Nonetheless, Proppe took his father’s advice, opting to study chemistry at Concordia University as an undergraduate student. before earning his PhD in Physical Chemistry from the University of Toronto under the supervision of professors Ted Sargent and Shana Kelley.
Despite his early passion and stellar academic record, Proppe never expected to win a Governor General’s Gold Medal. “I’m really humbled and very surprised, just because of the quality of research happening at U of T,” he says. “It’s a great honour.”
Proppe attributes his success to the support of his supervisors as well as his close-knit community of friends and collaborators at U of T. “Part of the reason I enjoyed my PhD so much in Toronto was that there was such a sense of community in Ted’s lab,” says Proppe, who was one of a cohort of five doctoral students working in Sargent’s lab. “Even when experiments weren’t going well, it was nice to come in to work.”
Proppe’s work at U of T focused on the development of next-generation materials for solar cells. In particular, he was interested in improving the efficiency of metal halide perovskites, next-generation materials that can approximate silicon’s energy-conversion capabilities without requiring its high temperature processing.
“With silicon you have to heat it up to very high temperatures to get these near-perfect, defect-free crystals or ingots to turn into solar cells, which is expensive,” he explains. “But metal halide perovskites are these things that come in a vial. You can slather them onto a film, heat it up a bit, and they form into materials with these amazing power conversion efficiencies.”
Now an NSERC postdoctoral fellow at MIT, Proppe continues to work on metal halide perovskites and their applications for quantum computing and quantum security protocols. Though he’s enjoying life in Cambridge, the Montreal native has his eyes set on a faculty position back home in Canada. “As nice as it is to be in Cambridge, I do miss Canada. I never envisioned a life not living there.”
Yimu Zhao (PhD, Biomedical Engineering/Medical Engineering, 2019)
You know Yimu Zhao is passionate about her work when she says cardiac tissues are “energetic.”
The U of T alumna, who earned her PhD in Biomedical Engineering under the supervision of Professor Milica Radisic, specialized in engineering cardiovascular tissue on an Organ-on-a-Chip platform for her doctorate. And why does that matter? “We can take a skin cell from a patient with a specific disease, reprogram it into a stem cell, then differentiate it into all kinds of cells including the cardiac cells,” she explains. “Then we can use this patient-specific tissue to test if a drug is effective or unsafe.”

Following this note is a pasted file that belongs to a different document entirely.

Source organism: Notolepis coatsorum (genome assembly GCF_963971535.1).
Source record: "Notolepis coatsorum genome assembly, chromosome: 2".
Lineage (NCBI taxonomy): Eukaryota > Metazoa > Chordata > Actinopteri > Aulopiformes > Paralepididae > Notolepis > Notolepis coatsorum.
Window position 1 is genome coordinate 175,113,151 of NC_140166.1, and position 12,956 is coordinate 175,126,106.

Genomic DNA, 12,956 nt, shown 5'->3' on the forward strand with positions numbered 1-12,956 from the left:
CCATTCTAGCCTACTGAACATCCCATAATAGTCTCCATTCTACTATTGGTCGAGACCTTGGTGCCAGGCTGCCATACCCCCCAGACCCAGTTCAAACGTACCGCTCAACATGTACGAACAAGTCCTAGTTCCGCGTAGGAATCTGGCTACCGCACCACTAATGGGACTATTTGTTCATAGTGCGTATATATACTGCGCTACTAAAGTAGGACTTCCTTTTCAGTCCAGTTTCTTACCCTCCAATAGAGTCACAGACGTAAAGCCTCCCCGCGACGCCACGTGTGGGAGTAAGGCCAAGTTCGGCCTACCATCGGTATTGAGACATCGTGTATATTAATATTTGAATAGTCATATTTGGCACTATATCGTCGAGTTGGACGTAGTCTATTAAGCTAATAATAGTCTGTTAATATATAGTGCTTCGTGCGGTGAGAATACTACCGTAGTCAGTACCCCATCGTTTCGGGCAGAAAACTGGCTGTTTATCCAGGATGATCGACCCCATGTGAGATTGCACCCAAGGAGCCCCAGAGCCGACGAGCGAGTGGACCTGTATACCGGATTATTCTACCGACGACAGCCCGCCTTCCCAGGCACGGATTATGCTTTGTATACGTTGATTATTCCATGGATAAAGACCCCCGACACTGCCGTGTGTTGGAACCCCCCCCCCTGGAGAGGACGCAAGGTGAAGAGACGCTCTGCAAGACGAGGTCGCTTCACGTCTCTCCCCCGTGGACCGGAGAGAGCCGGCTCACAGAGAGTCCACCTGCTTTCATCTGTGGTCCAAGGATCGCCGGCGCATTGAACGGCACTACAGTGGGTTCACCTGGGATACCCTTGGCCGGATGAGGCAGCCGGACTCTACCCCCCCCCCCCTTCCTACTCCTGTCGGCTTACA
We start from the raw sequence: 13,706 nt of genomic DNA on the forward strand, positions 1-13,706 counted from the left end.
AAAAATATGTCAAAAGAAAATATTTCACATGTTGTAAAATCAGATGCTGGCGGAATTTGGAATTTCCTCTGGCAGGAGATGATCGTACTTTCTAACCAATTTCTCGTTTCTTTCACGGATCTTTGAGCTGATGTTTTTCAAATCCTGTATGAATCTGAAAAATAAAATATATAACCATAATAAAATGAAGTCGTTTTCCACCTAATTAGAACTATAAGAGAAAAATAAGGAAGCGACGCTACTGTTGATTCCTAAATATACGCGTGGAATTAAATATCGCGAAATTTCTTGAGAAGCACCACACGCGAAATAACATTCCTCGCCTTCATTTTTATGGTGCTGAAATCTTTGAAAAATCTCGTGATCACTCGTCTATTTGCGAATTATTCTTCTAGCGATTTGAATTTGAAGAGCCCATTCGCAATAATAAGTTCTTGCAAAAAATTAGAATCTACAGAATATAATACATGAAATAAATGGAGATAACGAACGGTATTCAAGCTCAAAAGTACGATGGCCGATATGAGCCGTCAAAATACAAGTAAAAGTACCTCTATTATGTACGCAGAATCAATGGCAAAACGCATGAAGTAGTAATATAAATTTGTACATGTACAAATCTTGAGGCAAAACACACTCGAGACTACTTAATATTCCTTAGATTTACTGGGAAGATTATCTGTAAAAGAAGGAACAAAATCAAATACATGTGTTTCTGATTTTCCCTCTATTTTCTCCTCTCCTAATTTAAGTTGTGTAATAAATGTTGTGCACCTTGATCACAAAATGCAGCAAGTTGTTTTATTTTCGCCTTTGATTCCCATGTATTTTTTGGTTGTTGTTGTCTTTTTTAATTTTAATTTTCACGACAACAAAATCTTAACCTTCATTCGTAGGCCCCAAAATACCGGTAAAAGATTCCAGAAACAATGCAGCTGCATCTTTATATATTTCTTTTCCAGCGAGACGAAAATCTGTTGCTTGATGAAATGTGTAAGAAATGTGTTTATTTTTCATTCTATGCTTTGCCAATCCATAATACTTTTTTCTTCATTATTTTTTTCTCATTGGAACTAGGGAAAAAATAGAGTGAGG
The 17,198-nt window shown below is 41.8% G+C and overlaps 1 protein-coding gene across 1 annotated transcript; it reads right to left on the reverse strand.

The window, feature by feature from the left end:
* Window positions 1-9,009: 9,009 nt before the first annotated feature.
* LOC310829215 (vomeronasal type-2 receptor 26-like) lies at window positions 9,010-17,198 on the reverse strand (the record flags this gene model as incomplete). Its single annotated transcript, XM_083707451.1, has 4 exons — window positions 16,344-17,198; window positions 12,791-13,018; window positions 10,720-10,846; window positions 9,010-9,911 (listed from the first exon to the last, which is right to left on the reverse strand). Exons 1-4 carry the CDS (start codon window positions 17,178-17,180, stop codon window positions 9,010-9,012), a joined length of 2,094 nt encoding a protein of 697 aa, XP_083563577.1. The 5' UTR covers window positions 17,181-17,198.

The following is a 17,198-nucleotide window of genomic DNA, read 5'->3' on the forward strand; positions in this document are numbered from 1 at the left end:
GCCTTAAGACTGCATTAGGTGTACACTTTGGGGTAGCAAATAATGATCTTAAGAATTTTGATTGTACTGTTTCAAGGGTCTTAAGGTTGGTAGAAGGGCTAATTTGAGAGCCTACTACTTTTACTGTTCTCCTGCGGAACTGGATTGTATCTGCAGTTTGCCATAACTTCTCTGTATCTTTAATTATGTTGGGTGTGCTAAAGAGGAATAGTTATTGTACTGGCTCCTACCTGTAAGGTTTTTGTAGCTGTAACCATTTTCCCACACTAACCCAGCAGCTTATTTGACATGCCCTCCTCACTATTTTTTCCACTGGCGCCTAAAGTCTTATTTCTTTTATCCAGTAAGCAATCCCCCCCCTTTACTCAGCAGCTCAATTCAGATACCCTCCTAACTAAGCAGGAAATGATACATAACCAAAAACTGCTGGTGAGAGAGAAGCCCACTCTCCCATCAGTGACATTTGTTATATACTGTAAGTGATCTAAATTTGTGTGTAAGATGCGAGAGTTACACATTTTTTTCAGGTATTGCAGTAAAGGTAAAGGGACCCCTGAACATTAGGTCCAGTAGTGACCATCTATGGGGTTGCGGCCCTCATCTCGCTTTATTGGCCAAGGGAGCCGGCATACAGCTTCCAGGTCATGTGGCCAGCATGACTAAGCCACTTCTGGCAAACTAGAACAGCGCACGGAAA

If that wasn’t impressive enough — Zhao has also contributed to 18 peer-reviewed publications, six of them as a first author. (One of her articles appeared in the pre-eminent life-sciences journal Cell.) She’s also one of the student co-founders of TARA Biosystems Inc., to which her invention is patented and licensed.
Zhao, who says she used to recite her middle-school science textbooks from memory, has always wanted to be a scientist. She was thrilled to learn she had received the Governor General’s Gold Medal. “I’m incredibly honoured,” says Zhao, who holds a bachelor’s and a master’s in chemical engineering from Western University and Queen’s University respectively. “It makes me feel proud of my work.”
The mother of three says she wouldn’t have been able to juggle the demands of a family and a doctoral program without her supervisor’s support. “Lack of support can be a huge barrier, says Zhao, who had two of her children over the course of her doctoral program. “People usually want to start families around the time they start their PhDs. But I know so many students who can’t afford to, or simply don’t have the energy.“
She says her supervisor offered lots of flexibility and also helped her apply for funding. I’m extremely appreciative of my mentor’s support,” she continues. “It’s a wonderful example of women in STEM supporting other women.”
Zhao is currently an NSERC postdoctoral fellowship at Columbia University, where she’s working with Dr. Gordana Vunjak-Novakovic, who also served as doctoral supervisor for Zhao’s mentor, Dr. Radisic. “You could say I’m in the lab of my academic grandma,” she laughs. She says her new environment is also radically supportive.
Zhao is working remotely from Toronto to be close to her family, but hopes to find a faculty position when she’s finished. “I really enjoy research,” she says. “I hope I can have my own lab one day.”